Overall, credit use is lower among Generation Z consumers. But PYMNTS’ data shows that millennial and Gen Z consumers are the most likely to have increased their use of credit products in the last year. This increased usage suggests that they may catch up, albeit by using the products that work best for them. In that context, younger consumers’ penchant for buy now, pay later (BNPL) could have massive ramifications for the industry’s future
BNPL and credit card use also average the most similar dollar values for millennial and Gen Z demographics. This similarity indicates that these consumers use these products more interchangeably. On the other hand, other consumers primarily use BNPL to pay for big-ticket items. In the three months prior to being surveyed, 20% of millennials used BNPL. Just 5.9% of baby boomers and seniors did the same.
These are just some of the findings detailed in “The Credit Economy: How Younger Consumers Make Credit Decisions,” a PYMNTS and i2c collaboration. This report examines behaviors and attitudes related to credit. We surveyed 3,396 consumers between March 16 and March 21 to explore what drives consumer interest in using credit cards and BNPL for everyday and occasional purchases across generations.
More key findings from the study include the following:
Earning rewards is a key driver of credit product interest and use for consumers of all ages except Gen Z. These youngest consumers’ main interest is getting access to credit to better manage their cash flows. While 47% of credit card holders cite rewards as a reason they use the method, just 24% of BNPL users cite this as an incentive. Factors other than rewards entice consumers to use BNPL, however.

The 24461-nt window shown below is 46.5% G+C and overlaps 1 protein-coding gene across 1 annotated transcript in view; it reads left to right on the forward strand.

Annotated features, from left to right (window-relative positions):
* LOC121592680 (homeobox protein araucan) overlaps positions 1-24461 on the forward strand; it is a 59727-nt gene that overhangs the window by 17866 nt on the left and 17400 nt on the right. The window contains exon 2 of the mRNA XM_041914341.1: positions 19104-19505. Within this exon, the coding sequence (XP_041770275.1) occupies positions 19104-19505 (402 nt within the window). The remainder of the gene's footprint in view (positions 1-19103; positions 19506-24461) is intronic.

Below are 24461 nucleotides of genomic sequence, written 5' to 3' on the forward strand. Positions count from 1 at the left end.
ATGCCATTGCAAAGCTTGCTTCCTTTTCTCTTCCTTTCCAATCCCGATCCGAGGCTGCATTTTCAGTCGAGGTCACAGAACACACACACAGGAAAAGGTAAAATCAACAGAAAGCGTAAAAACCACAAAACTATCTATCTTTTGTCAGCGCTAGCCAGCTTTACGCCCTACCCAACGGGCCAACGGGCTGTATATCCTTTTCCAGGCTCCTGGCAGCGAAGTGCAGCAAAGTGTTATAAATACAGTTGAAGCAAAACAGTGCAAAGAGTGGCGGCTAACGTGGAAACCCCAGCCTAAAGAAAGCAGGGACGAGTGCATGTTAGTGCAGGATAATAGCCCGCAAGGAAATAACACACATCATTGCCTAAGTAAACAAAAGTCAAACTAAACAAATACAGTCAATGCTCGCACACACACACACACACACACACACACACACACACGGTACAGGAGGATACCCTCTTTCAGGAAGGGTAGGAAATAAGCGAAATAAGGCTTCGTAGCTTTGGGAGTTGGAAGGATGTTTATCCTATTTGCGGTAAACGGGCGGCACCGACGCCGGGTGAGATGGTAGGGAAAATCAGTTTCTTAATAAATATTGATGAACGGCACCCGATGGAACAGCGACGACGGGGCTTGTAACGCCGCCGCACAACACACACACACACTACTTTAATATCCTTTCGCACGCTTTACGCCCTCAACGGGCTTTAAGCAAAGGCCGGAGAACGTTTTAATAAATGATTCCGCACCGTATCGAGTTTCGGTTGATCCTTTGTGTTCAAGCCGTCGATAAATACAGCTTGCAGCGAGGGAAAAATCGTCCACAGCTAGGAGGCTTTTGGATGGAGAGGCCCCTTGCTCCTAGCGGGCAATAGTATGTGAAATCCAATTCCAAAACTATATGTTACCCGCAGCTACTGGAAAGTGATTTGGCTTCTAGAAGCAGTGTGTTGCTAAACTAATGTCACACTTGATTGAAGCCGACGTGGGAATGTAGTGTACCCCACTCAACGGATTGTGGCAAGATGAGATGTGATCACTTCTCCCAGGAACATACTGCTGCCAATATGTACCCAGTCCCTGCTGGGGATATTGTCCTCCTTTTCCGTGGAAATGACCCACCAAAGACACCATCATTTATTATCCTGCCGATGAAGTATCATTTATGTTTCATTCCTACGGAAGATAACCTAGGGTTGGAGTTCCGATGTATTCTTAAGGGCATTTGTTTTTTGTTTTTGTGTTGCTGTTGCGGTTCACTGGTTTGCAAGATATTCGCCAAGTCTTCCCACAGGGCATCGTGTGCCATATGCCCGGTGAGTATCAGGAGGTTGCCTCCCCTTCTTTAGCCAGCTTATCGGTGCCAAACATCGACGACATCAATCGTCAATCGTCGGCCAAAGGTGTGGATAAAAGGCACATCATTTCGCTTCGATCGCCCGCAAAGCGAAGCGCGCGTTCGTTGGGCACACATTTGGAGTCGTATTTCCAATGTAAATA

Better spend management was a top reason to use credit products for more than half of millennial and Gen Z consumers. Just 38% of baby boomers and seniors said the same. Leading all generations, 42% of millennials increased their use of credit products for everyday purchases in the last year. Gen Z was next at 30%. Millennial and Generation X consumers are the most likely age groups to use credit products other than cards.
While 45% of all cardholders say they pay off credit card balances every month, one-third say they rarely or never pay balances in full. Baby boomers and seniors are the most likely to pay credit card balances in full, with half saying they do so every month. But paying the balance in full and revolving balances are not the only ways consumers manage their outstanding balances. Thirty-eight percent of all cardholders have installment programs or payments pending on their credit cards, compared to 59% of millennials and 45% of Gen Z consumers.
Important generational differences exist in why consumers use various credit products and at what rates. Download the report to learn more about the trends and nuances of why consumers choose the credit products they do.